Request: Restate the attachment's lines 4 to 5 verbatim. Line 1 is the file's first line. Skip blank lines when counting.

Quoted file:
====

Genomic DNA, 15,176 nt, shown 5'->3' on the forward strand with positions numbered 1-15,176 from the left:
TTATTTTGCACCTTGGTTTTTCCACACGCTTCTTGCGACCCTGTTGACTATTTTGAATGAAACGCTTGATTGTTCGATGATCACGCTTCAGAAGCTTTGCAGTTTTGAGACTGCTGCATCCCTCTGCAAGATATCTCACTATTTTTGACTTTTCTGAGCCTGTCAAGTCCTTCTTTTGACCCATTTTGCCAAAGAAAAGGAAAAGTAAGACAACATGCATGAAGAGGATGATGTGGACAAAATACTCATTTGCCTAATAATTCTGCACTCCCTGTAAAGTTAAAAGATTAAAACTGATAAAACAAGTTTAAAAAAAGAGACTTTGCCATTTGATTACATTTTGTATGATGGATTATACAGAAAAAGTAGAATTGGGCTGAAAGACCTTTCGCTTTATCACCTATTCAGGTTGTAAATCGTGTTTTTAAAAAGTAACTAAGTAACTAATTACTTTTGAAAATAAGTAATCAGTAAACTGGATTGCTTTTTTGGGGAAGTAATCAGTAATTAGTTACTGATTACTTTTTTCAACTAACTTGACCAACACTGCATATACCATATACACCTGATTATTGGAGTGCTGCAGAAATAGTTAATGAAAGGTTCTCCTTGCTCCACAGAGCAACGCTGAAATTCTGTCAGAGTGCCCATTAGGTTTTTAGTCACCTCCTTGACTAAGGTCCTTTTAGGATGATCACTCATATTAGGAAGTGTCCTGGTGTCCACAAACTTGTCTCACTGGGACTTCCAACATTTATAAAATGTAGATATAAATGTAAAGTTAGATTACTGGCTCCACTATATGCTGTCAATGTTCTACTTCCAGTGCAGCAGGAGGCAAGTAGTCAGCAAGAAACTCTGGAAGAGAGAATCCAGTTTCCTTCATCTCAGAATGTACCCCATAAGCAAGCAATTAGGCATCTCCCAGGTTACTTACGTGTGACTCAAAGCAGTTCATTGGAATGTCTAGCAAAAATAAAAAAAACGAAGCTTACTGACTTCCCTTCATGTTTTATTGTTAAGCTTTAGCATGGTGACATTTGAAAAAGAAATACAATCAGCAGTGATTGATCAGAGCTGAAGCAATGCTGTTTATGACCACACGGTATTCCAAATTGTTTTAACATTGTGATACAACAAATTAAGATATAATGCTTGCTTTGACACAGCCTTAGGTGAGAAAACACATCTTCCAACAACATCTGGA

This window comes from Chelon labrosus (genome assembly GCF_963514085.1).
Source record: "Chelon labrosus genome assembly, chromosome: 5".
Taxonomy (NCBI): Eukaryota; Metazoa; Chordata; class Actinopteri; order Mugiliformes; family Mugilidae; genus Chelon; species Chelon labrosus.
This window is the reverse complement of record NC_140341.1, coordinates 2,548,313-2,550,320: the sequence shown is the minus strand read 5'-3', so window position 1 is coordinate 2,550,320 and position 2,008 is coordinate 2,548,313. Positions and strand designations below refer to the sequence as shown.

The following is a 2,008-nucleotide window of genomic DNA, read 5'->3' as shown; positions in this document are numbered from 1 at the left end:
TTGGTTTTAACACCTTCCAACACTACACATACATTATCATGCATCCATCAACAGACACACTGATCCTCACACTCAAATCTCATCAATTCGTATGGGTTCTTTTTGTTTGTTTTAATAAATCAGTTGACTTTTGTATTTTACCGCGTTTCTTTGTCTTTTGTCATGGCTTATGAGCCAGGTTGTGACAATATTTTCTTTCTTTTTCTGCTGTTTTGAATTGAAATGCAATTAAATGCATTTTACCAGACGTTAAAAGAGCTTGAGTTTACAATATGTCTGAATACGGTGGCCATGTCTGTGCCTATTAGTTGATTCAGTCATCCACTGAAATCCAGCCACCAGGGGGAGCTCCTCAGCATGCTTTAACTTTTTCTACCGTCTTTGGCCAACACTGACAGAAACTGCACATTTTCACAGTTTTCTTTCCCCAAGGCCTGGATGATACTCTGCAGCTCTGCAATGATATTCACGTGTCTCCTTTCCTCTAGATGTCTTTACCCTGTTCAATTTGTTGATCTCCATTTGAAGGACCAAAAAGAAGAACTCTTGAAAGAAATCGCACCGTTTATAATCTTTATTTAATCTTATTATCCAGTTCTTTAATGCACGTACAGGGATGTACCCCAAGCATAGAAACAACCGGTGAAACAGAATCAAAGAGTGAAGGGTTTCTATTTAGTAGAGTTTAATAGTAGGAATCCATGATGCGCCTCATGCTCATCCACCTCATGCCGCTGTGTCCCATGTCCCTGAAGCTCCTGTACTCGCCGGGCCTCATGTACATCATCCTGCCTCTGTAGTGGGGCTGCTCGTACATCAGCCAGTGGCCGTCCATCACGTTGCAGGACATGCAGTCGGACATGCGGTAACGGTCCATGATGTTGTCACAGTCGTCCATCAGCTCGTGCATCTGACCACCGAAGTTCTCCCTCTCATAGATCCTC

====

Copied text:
Source record: "Chelon labrosus genome assembly, chromosome: 5".
Taxonomy (NCBI): Eukaryota; Metazoa; Chordata; class Actinopteri; order Mugiliformes; family Mugilidae; genus Chelon; species Chelon labrosus.